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This wistful, episodic second novel by Swann (Serious Girls) is made up of vignettes about four sibling "flower children" whose parents are Pennsylvania farm country back-to-the-land hippies. Swann portrays the free-floating '70s coming-of-age of these four siblings—Lu, Maeve (who narrates much of the novel), Tuck and Clyde—who delight in running freely in the countryside, but grow embarrassed by the unconventional practices of their politically active, casual-dressing parents. Their parents, Sam, a Harvard graduate, and Dee, a gardener and artist, built their own house, and though they aim to raise their children in an ideal world "in which nothing is lied about, whispered about, and nothing is ever concealed," the parents separate, and subsequent storylike chapters delineate their children's sometimes rocky confrontation with the world of TVs, junk food and schoolyard cliques. The parents' transient love interests make impressions on the children: Dee's live-in boyfriend, Bobby, avenges the shooting of the children's dogs by local hunters; later, the children set out to rid themselves of Sam's latest squeeze, a glamorous but dim-witted psychologist. Swann wisely forgoes childlike stream-of-consciousness narration in favor of lean, direct storytelling, a choice that makes this more substantial and rewarding than the vast majority of coming-of-age novels. (May)
Copyright © Reed Business Information, a division of Reed Elsevier Inc. All rights reserved. --This text refers to an out of print or unavailable edition of this title.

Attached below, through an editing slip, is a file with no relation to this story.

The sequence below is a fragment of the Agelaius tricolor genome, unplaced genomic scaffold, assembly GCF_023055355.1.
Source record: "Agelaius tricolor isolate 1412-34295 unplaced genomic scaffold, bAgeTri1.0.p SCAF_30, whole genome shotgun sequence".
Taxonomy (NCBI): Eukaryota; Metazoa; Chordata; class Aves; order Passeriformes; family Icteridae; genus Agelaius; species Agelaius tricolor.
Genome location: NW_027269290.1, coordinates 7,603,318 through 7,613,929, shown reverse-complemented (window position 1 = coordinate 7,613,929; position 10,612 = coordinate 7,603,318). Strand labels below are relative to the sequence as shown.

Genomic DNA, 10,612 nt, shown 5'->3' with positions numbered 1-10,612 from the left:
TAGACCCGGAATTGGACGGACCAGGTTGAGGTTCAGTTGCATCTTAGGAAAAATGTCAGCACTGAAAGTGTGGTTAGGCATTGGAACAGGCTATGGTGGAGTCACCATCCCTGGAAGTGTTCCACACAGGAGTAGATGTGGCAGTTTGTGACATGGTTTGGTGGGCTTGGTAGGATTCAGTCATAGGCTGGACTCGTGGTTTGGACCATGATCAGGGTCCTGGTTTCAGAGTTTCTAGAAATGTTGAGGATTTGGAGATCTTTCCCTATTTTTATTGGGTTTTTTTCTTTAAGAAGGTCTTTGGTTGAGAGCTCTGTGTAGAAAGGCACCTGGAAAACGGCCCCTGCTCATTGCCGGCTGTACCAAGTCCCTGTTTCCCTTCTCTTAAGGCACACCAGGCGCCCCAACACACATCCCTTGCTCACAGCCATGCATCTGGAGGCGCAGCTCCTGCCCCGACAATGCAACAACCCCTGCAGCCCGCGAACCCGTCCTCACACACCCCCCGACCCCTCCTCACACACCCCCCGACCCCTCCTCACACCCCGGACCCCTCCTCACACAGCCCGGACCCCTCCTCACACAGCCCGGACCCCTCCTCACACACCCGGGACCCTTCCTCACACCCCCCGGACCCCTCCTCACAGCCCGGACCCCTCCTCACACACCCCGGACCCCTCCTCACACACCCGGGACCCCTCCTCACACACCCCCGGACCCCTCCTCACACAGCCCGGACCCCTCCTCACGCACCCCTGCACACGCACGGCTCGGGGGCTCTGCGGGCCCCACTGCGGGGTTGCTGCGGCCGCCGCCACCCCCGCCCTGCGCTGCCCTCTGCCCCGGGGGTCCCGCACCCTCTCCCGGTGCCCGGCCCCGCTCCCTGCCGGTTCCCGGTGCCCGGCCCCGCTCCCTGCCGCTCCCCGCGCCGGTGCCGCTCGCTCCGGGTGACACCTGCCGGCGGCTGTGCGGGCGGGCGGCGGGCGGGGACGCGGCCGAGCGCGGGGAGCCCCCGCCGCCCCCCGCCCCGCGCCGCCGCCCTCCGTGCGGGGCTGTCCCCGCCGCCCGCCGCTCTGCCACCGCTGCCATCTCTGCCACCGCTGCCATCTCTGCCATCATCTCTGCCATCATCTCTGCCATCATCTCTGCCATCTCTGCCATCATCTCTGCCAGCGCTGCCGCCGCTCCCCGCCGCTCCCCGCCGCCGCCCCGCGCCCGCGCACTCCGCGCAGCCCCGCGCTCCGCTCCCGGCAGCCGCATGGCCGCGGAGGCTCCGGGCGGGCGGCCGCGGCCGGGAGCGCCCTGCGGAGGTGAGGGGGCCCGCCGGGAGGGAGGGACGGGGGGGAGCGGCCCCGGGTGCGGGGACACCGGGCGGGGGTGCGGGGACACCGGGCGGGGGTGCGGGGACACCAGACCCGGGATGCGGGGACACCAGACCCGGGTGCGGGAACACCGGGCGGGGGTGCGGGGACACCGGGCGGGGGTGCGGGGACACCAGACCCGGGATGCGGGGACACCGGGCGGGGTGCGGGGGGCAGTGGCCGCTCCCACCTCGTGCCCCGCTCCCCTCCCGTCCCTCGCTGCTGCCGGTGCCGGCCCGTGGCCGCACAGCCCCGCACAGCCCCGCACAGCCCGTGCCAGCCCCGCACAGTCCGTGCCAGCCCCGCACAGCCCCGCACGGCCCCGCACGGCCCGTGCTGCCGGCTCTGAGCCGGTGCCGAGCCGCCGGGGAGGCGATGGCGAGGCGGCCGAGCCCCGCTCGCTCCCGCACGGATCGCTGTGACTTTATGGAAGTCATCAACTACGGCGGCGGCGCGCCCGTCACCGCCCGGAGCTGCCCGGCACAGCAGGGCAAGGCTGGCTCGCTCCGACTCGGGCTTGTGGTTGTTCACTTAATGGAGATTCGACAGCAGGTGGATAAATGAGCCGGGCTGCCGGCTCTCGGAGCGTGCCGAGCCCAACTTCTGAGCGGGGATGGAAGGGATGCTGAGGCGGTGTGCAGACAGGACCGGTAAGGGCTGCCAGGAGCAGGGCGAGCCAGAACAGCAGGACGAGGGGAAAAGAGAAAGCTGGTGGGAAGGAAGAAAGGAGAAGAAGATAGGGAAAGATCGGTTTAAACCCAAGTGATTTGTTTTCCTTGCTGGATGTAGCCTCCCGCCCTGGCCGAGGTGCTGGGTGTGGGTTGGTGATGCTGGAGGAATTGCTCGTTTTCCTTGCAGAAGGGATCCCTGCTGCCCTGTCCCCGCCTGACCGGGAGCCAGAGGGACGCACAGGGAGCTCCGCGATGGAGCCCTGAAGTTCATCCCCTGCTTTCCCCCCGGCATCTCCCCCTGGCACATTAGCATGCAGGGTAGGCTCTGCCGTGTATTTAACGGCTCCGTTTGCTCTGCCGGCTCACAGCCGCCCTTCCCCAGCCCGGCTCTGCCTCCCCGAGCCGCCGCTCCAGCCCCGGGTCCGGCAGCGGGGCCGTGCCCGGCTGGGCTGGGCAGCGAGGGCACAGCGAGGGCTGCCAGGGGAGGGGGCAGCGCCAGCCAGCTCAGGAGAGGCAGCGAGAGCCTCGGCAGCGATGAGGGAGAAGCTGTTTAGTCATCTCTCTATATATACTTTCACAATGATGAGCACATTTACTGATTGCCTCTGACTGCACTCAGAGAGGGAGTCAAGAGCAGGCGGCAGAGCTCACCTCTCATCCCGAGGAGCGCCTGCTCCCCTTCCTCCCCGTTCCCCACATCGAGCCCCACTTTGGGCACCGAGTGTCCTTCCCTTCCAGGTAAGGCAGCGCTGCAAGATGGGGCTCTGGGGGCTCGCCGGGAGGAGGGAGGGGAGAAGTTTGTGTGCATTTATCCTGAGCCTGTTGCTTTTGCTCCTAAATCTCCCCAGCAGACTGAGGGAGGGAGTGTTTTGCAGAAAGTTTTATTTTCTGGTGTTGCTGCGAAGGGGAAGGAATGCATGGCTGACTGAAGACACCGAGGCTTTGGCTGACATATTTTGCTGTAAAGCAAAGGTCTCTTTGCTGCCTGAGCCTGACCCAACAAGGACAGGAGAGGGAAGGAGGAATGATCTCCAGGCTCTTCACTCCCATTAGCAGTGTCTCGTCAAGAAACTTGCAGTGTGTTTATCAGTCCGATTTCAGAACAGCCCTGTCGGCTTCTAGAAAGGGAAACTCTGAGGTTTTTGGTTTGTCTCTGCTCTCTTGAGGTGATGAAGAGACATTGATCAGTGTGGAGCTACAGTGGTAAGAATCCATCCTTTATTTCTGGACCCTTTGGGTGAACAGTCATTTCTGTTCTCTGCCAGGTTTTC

Writing in lucid, crystalline prose...[Swann] captures the incongruities of the 1970s counterculture as seen from the point of view of a young child, the shifting attitudes the narrator and her three siblings take toward the adult world as they slip-slide from childhood into adolescence, and the incalculable ways in which the passage of time colorizes the past.
The New York Times --This text refers to an out of print or unavailable edition of this title.
This is a good fiction that reasonably portrays some of what it was to grow up in a non christian home during the sixties in the USA. Read morePublished 22 days ago by WE ONE SINGER
This sounded like an interesting book but I gave up after the first few chapters. It just rambles on and on... Read morePublished 7 months ago by Geraldine
This was the worst book that I have ever attempted to read. I thought that it would be a great look back at the 60's however it was more like reading a never ending sentence. Read morePublished 11 months ago by marysview
I was intrigued by the cover of this book. I grew up during the same era, and the picture of the children playing (in 70's attire) took me back to my childhood. Read morePublished 16 months ago by B. Youngblood
I really enjoyed this book. It shows us the perspective of these types of families from their own experience. Great read!Published 17 months ago by Katherine Olson
This book was an easy read though I felt like there was some empty blanks in structure and time linePublished 17 months ago by annkat63
a little hard to read. Very disjointed. thoughts barely put together instead of a story. would have enjoyed in story form.Published 22 months ago by Paula Tintor
It was Ok. could have been better. sometimes, it was interesting but nothing that memorable. My friend borrowed and she like it.Published 22 months ago by D